Elias Baumgarten, Heiteres Raumwunder
POST MODERN PUNCTURE
Doctors Office featured in a 1940 residential building
The Innsbruck Borough of Pradl witnessed extensive construction activity in the 1940s. Above all, the “Sonderaktion“ for immigrants from the southern Part of Tyrol - following the „Option“ Agreements of Nazi Germany with fascist Italy - had created demands for hundreds of flats to be erected in a Quarter south west of the River Sill. At that time in the Prinz Eugen Straße a long lane of residential buildings with 140 flats for civil servants working for the „Reich“ was built, including shops and a post office on the ground floor. This building complex, owned by the Austrian State after WW2, has been sold successively to private owners by the BUWOG in 2012. Initially the outskirts of the town, the area is now a much sought after centre - close residential area for a growing number of residents, there is a lot of extension, renovation and densification going on changing the character of the area. Helga Flotzinger’s plan for a doctor's office in the area is paying tribute to these changes. She has managed to add an air of ease and lightness to the heavy Nazi flair of the brown coated, brushed concrete of the initial edifice, creating a vital landmark of open and transparent architecture influencing the whole area.
The welcoming entrance with its fine lines, bridging the busy urban street to the office's interior reminds one of the airy elegance of a sailboat with its light, slim rails guiding one by a ramp and a platform, a sail- like tin roof and two porthole windows in the door complete this impression.
One can imagine Helga Flotzinger's use of a post modernist's freedom of storytelling by means of historicity and the use of materials and forms in a “Bricolage“ way. Also, the interior design is used according to this playfulness: A specially designed modular furniture concept consisting of wooden chests is fitting and contain the vast amount of medical equipment for two surgeries, a therapy room and the staff.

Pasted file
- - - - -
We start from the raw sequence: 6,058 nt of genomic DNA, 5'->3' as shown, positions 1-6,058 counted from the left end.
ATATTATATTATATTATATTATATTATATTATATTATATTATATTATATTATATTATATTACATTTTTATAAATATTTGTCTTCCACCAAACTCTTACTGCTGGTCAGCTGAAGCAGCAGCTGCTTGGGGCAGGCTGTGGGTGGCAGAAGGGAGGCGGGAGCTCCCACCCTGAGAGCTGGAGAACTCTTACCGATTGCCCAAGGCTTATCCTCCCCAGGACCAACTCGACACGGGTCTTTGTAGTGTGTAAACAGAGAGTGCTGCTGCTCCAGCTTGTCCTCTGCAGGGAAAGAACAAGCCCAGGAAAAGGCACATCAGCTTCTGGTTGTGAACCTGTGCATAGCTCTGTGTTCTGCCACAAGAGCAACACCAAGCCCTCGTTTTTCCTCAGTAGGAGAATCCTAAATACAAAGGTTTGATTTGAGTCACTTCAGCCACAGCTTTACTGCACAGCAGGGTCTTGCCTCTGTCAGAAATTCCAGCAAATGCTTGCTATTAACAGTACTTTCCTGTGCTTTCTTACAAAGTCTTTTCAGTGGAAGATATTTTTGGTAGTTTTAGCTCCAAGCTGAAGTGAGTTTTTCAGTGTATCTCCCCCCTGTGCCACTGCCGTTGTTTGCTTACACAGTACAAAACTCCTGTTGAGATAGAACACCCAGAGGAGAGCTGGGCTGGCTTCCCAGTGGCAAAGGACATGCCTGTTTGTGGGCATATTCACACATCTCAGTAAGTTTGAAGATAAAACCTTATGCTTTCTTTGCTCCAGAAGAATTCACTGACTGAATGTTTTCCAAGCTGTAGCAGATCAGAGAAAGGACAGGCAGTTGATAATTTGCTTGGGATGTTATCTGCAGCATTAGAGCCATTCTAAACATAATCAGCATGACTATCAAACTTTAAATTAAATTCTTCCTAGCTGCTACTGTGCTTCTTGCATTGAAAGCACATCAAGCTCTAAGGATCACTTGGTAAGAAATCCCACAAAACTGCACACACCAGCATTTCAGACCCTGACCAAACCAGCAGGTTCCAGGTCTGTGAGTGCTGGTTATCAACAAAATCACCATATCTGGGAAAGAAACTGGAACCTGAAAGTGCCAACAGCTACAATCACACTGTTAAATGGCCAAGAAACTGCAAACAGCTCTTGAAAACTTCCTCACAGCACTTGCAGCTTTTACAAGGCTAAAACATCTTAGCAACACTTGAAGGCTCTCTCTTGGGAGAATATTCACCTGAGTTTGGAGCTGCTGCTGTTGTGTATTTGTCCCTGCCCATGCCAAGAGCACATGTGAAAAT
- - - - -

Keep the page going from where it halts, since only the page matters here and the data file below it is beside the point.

The chests can be stacked and arranged into a storage room for various medical instruments, as well as functioning as a hall for reception, a wardrobe and a waiting room for the patients. All imaginable medical apparatus, from the ECG to Syringe Disposals or towel dispensers can be hidden in this storage space, providing tidiness and helping optimize the organization of daily working procedures.
Spatial Miracle inside
From the outside, all one can see is a continuous pine plywood surface, delicately contrasted by the white laminate of tables, workspaces and some modular elements. The thoughtfully planned “airspace” is apt to create an atmosphere of peace and quiet in an otherwise complex room, a touch of open space despite a densely planned room: All the built-in cupboards, all the furniture elements do not exceed a height of 2,20 m.
Above this, is light and open view, the scene set by soundproof skylight windows and a ceiling free from cables or installations, so that one can see the outer room in its entirety from entrance down to the garden side.
This atmosphere is supported by a grid of 38 round shaped lights, creating both an atmosphere of orderliness and modern classical elegance on the inside and illuminating the urban outside of the façade in a friendly way.